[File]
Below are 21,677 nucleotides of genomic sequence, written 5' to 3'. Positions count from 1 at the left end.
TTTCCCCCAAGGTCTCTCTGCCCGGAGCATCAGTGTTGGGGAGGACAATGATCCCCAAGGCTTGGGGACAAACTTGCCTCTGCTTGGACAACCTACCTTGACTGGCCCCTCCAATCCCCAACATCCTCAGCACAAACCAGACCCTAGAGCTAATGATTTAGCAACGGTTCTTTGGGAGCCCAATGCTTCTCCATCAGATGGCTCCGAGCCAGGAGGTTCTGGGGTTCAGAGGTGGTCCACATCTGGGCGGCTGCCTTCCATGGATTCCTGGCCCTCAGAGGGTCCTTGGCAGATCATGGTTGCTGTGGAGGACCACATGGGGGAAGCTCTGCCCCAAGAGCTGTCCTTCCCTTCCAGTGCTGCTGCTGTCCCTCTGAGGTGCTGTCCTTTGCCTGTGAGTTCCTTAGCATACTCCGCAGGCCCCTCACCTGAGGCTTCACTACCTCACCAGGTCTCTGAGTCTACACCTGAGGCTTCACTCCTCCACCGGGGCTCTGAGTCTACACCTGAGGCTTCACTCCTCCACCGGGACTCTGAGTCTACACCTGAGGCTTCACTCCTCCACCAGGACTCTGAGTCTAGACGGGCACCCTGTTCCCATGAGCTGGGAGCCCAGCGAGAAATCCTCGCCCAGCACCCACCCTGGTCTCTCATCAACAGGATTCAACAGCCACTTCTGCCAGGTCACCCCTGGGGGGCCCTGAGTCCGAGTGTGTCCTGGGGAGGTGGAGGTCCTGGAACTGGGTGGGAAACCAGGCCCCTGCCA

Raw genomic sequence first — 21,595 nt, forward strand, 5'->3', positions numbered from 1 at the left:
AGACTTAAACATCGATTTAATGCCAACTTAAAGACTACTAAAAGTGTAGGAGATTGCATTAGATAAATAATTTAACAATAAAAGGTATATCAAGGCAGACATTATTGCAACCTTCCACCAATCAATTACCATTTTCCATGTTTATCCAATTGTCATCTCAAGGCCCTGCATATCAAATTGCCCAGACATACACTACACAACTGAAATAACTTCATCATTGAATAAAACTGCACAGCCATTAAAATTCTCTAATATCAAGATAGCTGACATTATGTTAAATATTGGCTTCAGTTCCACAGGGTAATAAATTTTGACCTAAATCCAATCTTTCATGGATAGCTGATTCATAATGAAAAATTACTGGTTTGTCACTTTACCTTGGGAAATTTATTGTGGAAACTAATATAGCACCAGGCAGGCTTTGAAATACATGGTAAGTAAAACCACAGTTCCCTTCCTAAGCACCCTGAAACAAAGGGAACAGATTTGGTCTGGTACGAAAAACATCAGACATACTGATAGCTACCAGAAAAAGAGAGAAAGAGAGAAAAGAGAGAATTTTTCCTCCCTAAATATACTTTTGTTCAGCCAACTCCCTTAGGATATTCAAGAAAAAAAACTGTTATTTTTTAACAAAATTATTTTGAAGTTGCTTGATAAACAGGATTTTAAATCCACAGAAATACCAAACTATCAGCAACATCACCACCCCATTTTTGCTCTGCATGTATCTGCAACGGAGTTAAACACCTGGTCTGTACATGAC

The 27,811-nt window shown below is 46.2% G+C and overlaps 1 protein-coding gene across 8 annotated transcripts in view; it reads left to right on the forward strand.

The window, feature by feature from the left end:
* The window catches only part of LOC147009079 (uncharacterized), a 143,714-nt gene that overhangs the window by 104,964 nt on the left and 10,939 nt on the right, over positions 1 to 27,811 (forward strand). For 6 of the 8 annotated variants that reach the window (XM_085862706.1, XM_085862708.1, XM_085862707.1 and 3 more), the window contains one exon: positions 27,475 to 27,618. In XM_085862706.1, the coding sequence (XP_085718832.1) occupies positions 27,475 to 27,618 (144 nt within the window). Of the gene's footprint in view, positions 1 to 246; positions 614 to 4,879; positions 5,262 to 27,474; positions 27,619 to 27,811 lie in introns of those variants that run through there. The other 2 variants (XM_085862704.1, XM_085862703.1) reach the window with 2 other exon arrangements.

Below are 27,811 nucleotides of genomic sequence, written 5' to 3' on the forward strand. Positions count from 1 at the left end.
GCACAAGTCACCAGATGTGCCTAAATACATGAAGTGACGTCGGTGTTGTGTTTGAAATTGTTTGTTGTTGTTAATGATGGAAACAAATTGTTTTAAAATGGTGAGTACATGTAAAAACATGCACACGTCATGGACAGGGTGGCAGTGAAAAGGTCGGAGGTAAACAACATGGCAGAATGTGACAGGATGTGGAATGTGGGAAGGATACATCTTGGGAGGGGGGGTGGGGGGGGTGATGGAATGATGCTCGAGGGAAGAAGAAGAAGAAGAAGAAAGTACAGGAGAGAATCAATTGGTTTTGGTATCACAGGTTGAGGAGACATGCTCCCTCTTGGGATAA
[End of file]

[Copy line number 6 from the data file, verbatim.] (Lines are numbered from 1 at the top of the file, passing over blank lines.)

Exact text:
The window, feature by feature from the left end: